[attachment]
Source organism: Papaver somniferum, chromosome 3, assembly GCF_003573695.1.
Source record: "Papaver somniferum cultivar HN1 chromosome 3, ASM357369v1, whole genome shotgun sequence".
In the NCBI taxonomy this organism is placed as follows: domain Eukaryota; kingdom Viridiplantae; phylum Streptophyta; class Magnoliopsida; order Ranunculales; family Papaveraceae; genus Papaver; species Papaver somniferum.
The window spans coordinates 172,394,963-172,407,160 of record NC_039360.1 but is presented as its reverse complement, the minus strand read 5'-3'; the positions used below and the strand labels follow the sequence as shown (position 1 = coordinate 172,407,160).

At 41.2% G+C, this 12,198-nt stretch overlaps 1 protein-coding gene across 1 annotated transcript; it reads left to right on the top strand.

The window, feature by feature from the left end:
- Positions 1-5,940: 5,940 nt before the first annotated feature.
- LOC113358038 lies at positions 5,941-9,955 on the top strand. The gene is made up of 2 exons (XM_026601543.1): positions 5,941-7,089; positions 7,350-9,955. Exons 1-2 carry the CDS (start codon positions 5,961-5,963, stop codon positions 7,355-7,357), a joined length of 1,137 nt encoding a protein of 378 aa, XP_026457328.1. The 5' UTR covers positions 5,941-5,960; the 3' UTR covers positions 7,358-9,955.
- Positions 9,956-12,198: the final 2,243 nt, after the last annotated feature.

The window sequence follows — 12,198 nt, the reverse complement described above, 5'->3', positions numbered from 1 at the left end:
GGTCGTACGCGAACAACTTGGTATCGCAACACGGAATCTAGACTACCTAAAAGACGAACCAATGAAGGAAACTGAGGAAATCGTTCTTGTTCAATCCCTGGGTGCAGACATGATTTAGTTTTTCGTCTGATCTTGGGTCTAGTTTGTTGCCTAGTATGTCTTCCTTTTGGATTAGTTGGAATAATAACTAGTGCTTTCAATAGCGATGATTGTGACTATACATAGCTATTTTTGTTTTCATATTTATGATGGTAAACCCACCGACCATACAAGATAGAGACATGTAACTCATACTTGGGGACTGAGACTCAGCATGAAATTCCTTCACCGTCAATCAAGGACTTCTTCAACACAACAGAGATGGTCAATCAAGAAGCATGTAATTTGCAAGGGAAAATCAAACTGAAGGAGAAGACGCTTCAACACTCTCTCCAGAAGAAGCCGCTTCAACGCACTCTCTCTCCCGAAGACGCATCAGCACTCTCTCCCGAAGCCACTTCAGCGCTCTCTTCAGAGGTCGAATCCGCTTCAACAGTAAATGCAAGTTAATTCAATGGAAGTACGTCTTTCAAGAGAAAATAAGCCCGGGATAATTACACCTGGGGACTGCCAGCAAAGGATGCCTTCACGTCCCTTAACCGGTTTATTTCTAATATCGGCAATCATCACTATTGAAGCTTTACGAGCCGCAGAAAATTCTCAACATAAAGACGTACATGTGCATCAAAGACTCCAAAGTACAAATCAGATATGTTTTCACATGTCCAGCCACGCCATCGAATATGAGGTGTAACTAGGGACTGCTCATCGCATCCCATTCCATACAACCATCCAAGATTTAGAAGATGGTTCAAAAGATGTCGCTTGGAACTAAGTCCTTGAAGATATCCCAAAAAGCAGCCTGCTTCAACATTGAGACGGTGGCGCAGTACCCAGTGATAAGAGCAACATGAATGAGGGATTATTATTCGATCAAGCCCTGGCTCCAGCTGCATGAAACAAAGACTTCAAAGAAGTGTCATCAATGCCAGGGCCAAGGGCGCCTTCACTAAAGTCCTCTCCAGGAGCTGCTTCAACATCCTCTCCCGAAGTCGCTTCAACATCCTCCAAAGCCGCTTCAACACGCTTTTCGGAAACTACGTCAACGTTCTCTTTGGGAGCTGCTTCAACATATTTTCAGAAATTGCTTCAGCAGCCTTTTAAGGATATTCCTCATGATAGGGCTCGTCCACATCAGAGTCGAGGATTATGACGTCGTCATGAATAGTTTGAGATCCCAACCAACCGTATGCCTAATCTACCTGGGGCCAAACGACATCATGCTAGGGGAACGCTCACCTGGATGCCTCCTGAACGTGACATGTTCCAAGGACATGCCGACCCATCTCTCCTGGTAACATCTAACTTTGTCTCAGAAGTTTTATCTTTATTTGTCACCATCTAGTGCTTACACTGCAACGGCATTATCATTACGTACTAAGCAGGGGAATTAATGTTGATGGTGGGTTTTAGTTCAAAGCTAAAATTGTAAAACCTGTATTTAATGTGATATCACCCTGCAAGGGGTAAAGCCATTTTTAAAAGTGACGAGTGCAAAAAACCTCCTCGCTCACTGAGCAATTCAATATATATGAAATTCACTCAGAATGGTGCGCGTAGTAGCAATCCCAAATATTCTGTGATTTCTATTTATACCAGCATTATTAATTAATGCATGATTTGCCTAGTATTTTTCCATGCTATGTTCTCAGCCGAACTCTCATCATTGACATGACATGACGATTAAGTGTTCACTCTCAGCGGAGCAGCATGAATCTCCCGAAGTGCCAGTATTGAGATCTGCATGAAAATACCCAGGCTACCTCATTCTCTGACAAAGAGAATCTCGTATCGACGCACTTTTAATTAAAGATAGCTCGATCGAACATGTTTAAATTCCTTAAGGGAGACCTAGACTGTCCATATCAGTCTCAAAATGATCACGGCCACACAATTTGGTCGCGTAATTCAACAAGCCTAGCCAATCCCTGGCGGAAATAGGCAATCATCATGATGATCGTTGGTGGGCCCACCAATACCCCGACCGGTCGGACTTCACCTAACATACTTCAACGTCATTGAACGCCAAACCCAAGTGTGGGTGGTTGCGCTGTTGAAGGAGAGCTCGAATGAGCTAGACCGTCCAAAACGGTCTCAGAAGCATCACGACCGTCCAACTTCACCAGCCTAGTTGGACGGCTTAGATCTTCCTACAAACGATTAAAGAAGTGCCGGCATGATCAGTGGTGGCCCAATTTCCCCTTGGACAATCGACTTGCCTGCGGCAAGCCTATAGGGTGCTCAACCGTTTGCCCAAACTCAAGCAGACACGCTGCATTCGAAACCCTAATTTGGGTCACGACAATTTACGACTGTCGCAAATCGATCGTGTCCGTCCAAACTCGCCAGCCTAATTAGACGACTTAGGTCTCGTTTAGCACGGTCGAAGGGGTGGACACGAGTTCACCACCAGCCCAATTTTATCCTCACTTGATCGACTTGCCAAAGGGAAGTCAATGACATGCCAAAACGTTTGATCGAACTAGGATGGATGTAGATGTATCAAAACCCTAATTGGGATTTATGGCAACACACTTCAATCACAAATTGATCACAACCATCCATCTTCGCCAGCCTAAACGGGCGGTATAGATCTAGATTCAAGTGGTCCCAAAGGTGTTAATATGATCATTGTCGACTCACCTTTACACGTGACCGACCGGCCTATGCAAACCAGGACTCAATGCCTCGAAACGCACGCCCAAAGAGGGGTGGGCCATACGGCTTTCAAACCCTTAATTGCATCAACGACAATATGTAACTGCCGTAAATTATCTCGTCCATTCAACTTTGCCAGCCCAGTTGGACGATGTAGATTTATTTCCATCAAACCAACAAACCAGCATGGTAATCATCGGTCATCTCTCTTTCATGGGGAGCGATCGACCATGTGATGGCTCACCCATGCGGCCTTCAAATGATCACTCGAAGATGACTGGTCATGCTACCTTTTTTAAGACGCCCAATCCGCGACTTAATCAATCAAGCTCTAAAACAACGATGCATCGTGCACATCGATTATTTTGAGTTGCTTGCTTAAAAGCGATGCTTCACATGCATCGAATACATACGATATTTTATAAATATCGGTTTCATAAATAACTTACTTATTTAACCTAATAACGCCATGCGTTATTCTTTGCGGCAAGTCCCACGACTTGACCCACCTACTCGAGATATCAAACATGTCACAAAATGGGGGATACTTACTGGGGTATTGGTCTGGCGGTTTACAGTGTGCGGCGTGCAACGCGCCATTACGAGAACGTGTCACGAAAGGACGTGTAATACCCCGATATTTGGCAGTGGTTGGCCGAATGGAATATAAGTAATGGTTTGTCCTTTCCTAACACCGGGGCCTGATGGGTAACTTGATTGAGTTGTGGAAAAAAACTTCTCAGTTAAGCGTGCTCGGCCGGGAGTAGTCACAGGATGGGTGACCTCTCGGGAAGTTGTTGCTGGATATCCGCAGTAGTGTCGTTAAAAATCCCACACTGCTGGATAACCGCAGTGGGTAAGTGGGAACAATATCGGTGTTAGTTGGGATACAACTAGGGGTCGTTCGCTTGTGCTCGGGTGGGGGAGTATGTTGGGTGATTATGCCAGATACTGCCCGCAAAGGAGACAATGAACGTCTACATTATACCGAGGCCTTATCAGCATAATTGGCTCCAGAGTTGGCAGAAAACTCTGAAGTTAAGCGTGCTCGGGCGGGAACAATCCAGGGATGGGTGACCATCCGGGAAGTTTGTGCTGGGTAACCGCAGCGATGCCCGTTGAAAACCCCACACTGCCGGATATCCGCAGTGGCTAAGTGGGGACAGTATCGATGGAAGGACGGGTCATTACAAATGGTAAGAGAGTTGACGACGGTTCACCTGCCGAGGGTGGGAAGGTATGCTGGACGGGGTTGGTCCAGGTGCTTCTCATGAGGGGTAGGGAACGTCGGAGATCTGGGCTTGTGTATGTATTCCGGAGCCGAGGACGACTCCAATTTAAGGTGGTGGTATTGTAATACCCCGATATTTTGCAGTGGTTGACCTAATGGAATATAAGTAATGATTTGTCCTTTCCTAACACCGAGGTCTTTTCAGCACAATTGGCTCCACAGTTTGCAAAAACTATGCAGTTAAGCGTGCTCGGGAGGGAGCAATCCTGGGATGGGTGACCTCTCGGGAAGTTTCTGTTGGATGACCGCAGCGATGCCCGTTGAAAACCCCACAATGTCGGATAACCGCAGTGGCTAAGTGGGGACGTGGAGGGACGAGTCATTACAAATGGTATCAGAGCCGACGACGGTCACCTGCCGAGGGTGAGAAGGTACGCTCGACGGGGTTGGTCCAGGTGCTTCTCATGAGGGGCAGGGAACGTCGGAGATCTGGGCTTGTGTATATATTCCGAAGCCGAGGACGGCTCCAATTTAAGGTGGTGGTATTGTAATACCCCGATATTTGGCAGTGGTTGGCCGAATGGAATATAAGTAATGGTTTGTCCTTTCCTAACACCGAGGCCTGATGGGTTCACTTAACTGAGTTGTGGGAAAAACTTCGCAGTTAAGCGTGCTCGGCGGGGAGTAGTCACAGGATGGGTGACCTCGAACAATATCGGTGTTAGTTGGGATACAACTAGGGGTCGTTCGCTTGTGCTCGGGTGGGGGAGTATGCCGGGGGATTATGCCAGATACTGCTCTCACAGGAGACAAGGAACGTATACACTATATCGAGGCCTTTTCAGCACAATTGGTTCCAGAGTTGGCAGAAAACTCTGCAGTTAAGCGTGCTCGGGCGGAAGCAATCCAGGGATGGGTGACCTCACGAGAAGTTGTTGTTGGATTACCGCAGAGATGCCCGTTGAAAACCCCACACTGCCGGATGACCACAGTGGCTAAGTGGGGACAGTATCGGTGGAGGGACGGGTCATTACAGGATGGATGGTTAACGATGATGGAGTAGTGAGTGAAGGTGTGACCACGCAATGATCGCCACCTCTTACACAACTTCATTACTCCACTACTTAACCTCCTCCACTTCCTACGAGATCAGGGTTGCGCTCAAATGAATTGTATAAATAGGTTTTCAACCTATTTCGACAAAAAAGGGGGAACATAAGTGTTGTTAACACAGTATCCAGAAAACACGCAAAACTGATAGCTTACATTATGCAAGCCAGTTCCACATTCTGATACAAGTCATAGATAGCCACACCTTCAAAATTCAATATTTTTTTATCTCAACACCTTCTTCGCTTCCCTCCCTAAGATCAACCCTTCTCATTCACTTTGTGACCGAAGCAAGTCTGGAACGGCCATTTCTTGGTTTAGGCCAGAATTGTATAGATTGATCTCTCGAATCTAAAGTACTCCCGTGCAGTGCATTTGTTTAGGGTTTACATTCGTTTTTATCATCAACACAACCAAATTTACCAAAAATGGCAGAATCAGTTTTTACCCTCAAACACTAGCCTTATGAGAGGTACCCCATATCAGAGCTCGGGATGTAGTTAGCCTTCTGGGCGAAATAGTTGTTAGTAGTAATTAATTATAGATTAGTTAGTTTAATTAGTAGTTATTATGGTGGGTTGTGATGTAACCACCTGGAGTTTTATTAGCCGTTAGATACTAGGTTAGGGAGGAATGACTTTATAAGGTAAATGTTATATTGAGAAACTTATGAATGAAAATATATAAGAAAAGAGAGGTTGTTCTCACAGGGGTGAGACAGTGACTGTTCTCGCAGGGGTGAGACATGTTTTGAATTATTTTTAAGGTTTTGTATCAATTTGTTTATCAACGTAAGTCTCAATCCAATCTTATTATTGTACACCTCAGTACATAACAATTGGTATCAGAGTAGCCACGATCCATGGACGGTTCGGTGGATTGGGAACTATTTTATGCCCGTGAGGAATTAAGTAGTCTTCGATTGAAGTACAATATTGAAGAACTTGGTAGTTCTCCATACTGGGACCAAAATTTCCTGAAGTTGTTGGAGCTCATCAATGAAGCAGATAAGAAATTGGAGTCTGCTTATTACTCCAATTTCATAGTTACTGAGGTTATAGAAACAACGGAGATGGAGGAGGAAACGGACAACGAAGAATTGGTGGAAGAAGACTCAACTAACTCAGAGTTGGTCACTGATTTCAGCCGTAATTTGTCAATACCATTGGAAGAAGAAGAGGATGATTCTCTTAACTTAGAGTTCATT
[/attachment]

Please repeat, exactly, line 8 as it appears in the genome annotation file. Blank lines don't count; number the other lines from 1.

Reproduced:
- LOC113358038 lies at positions 5,941-9,955 on the top strand. The gene is made up of 2 exons (XM_026601543.1): positions 5,941-7,089; positions 7,350-9,955. Exons 1-2 carry the CDS (start codon positions 5,961-5,963, stop codon positions 7,355-7,357), a joined length of 1,137 nt encoding a protein of 378 aa, XP_026457328.1. The 5' UTR covers positions 5,941-5,960; the 3' UTR covers positions 7,358-9,955.